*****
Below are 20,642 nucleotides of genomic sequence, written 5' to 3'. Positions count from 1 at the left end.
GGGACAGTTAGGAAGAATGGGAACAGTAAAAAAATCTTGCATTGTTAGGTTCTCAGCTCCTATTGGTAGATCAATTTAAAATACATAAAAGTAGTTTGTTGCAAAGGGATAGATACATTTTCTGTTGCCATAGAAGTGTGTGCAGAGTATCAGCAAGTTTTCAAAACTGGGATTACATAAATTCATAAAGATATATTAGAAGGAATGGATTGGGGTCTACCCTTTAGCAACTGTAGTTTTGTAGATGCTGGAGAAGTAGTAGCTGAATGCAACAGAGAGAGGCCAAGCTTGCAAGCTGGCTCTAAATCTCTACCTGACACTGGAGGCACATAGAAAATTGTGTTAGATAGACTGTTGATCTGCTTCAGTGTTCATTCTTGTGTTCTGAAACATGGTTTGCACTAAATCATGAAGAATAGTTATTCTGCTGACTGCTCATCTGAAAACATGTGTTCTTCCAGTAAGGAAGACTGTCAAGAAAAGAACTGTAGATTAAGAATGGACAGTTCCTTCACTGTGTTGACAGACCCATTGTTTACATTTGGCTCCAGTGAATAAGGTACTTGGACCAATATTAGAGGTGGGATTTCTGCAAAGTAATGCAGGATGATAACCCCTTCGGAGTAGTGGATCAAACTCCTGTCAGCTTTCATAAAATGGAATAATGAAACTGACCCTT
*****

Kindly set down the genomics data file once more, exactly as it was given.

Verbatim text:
Below are 20,642 nucleotides of genomic sequence, written 5' to 3'. Positions count from 1 at the left end.
GGGACAGTTAGGAAGAATGGGAACAGTAAAAAAATCTTGCATTGTTAGGTTCTCAGCTCCTATTGGTAGATCAATTTAAAATACATAAAAGTAGTTTGTTGCAAAGGGATAGATACATTTTCTGTTGCCATAGAAGTGTGTGCAGAGTATCAGCAAGTTTTCAAAACTGGGATTACATAAATTCATAAAGATATATTAGAAGGAATGGATTGGGGTCTACCCTTTAGCAACTGTAGTTTTGTAGATGCTGGAGAAGTAGTAGCTGAATGCAACAGAGAGAGGCCAAGCTTGCAAGCTGGCTCTAAATCTCTACCTGACACTGGAGGCACATAGAAAATTGTGTTAGATAGACTGTTGATCTGCTTCAGTGTTCATTCTTGTGTTCTGAAACATGGTTTGCACTAAATCATGAAGAATAGTTATTCTGCTGACTGCTCATCTGAAAACATGTGTTCTTCCAGTAAGGAAGACTGTCAAGAAAAGAACTGTAGATTAAGAATGGACAGTTCCTTCACTGTGTTGACAGACCCATTGTTTACATTTGGCTCCAGTGAATAAGGTACTTGGACCAATATTAGAGGTGGGATTTCTGCAAAGTAATGCAGGATGATAACCCCTTCGGAGTAGTGGATCAAACTCCTGTCAGCTTTCATAAAATGGAATAATGAAACTGACCCTT